The Pathology of the Magical Negro Narrative in Mike Brown Ruling

This is consistent with the cultural logic that makes it okay in America to use brutal force when confronted by a Black villain. Thus, how can a grand jury indict Officer Darren Wilson when he was battling The Hulk?
This post was published on the now-closed HuffPost Contributor platform. Contributors control their own work and posted freely to our site. If you need to flag this entry as abusive, send us an email.

In a recent research study titled A Superhumanization Bias in Whites' Perceptions of Blacks by Adam Waytz, Kelly Marie Hoffman and Sophie Trawalter, researchers have found that Whites attribute supernatural, extrasensory, and magical mental and physical qualities to Black people. This cultural logic in the United States is a pathology that has plagued and permeated the psyche of White Americans since Africans were brought to this country.

Today we are still trying to work against an American cultural logic that has been a historical fixture in our consciousness since the first African slaves were brought to the North American colony of Jamestown, Virginia, in 1619. Negating this logic seems like a futile attempt at restoring the perception of humanity for Black people in this country, especially as we try to grabble with the grand jury's decision not to indict Officer Darren Wilson.

During the Reconstruction Period (1866 -- 1877), many Whites argued that free Blacks were a danger to society because they were animalistic beasts and savages that needed to be tamed by White slave owners. In 1901, the writer, George T. Winston stated, "The black brute is lurking in the dark, a monstrous beast, crazed with lust. His ferocity is almost demoniacal. A mad bull or tiger could scarcely be more brutal. A whole community is frenzied with horror, with the blind and furious rage for vengeance". These sentiments are eerily consistent with the ways in which Officer Darren Wilson describes Mike Brown as a "demon" in his testimony.

Since the 1930's scientists have been trying to generate evidence of superhuman physical features that characterize Black people to explain their exemplary success in sports. The century old-debate of the "slave gene" seems to resurface every four years, particularly when athletes of African descent outperform competitors at the Olympics, -- most notably in track and field.

The 1989 movie Glory won Denzel Washington an Oscar, as such the most moving scene in this movie was when a union soldier finds out he is still a slave. Denzel's character is positioned as a spectacle and is whipped several times as he stands stoically taking the beating and severe whipping. Denzel's character sheds one tear. This emotionally charged scene reinforces the then century old logic of the Magical Negro that can withstand austere torture, particularly in the face of injustice.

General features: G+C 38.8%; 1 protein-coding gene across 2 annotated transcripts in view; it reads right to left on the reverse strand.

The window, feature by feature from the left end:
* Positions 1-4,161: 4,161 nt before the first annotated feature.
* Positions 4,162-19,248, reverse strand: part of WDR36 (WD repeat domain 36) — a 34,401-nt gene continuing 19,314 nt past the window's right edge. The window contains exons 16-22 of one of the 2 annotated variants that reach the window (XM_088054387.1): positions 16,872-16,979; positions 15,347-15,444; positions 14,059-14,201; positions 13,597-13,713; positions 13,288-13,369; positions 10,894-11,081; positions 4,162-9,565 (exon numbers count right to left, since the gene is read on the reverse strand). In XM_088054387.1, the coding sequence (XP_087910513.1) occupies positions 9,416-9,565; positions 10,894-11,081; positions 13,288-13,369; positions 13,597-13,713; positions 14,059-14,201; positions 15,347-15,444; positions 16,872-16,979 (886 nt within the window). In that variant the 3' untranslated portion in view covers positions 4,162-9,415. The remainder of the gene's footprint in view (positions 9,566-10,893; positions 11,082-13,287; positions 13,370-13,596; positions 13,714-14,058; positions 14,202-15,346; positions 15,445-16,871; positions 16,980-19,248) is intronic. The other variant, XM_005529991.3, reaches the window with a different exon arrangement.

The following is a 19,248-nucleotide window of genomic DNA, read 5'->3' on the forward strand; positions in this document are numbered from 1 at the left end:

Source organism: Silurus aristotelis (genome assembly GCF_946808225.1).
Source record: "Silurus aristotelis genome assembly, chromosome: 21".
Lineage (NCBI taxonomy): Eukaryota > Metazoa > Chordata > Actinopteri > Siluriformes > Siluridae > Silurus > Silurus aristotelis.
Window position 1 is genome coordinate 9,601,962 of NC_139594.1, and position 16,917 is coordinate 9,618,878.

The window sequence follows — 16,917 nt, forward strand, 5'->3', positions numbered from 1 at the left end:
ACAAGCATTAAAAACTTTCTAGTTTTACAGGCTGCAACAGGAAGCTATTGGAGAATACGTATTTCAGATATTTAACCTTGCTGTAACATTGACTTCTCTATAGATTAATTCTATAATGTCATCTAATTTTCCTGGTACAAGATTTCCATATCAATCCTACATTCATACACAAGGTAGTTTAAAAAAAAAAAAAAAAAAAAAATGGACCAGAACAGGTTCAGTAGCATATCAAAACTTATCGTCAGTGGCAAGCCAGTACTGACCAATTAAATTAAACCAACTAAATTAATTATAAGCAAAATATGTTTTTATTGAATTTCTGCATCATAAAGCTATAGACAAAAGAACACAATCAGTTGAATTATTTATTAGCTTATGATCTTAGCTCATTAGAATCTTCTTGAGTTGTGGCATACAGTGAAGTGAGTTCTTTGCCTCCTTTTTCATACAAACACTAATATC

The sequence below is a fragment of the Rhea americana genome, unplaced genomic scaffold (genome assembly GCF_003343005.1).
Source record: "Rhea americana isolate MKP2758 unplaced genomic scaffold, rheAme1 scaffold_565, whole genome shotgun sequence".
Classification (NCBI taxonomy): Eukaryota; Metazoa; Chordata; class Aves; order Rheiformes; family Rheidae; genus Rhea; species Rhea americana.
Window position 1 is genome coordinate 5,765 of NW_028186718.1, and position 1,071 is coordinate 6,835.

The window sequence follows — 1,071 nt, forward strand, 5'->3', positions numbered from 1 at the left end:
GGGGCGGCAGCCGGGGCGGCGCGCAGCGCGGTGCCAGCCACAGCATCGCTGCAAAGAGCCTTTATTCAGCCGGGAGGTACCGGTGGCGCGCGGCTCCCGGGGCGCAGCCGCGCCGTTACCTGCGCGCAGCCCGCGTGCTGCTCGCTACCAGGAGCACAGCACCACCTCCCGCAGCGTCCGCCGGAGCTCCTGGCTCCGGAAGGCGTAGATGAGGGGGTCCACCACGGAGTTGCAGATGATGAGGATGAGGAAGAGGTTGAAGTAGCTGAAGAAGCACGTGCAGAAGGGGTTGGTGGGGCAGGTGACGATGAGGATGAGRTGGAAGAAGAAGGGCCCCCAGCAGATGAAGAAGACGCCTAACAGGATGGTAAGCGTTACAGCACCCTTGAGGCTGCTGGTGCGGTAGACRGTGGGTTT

According to a article published in 2012, Jimmy "The Greek" Snyder (in)famously stated that the prowess of African-American football players in 1988, could be traced to slavery, saying "the black is a better athlete to begin with because he's been bred to be that way ... [They] jump higher and run faster."

Much of the focus in the George Zimmerman trial focused on Martin's use of MMA style punches and presenting Zimmerman as a man with a lack of athletic and physical ability. In fact, Zimmerman's trainer testified that Zimmerman was "physically soft" and that his athletic skills and fighting prowess were quite low. Therefore, even though Trayvon Martin weighed in at 158 pounds and stood 5 feet 11 inches tall, his physical prowess and Magical Negro capabilities presented deadly threat to the human physical attributes of Zimmerman, who weighed 185 pounds.

In the Mike Brown case, the David and Goliath trope and narrative was employed to criminalize Mike Brown and justify the killing of the unarmed teen because the Magical Negro somehow was able to charge towards Officer Darren Wilson despite an array of bullets being fired in his direction. The Magical Negro is somehow able to tap into his super human powers, which then justifies an unordinary use of force -- because lets face it, humans do not stand a chance against Magical Negros.

Officer Darren Wilson articulates this narrative and admits this pathology is at play here when he describes Mike Brown as a "demon." Officer Darren Wilson states "And when I grabbed him, the only way I can describe it is I felt like a five-year-old holding onto Hulk Hogan ... that's just how big he felt and how small I felt just from grasping his arm." This is consistent with the cultural logic that makes it okay in America to use brutal force when confronted by a Black villain. Thus, how can a grand jury indict Officer Darren Wilson when he was battling The Hulk? The Magical Negro had to be shot 12 times because American cultural logic justifies it.

This cultural logic is why we are supposed to display extraordinary stoicism in the face of obvious antipathy, this cultural logic is why we are supposed to "move on" as one of my Facebook friends suggested in reference to the Darren Wilson ruling, this cultural logic is why we are expected to protest peacefully for 109 days without incident; this cultural logic is why verdict after verdict excuses white authority figures when they kill unarmed Black men; this cultural logic is why excessive force is needed when dealing with Black men; this cultural logic is why the Magical Negro is expected to sustain unfathomable abuse; this cultural logic is why any cultural alternatives will be negated. It is so deeply embedded in the American pathology.

Popular in the Community